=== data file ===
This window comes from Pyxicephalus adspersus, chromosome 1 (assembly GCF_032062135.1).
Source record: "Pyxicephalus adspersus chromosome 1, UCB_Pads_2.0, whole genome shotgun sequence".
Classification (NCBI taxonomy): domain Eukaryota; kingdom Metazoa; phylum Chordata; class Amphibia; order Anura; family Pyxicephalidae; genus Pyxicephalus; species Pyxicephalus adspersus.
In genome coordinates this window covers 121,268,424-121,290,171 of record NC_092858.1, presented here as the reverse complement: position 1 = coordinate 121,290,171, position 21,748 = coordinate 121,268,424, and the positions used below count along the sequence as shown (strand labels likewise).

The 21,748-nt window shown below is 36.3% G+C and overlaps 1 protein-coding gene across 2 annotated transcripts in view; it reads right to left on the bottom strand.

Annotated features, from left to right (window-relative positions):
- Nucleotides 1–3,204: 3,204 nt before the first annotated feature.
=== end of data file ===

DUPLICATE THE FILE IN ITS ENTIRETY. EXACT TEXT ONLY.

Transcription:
This window comes from Pyxicephalus adspersus, chromosome 1 (assembly GCF_032062135.1).
Source record: "Pyxicephalus adspersus chromosome 1, UCB_Pads_2.0, whole genome shotgun sequence".
Classification (NCBI taxonomy): domain Eukaryota; kingdom Metazoa; phylum Chordata; class Amphibia; order Anura; family Pyxicephalidae; genus Pyxicephalus; species Pyxicephalus adspersus.
In genome coordinates this window covers 121,268,424-121,290,171 of record NC_092858.1, presented here as the reverse complement: position 1 = coordinate 121,290,171, position 21,748 = coordinate 121,268,424, and the positions used below count along the sequence as shown (strand labels likewise).

The 21,748-nt window shown below is 36.3% G+C and overlaps 1 protein-coding gene across 2 annotated transcripts in view; it reads right to left on the bottom strand.

Annotated features, from left to right (window-relative positions):
- Nucleotides 1–3,204: 3,204 nt before the first annotated feature.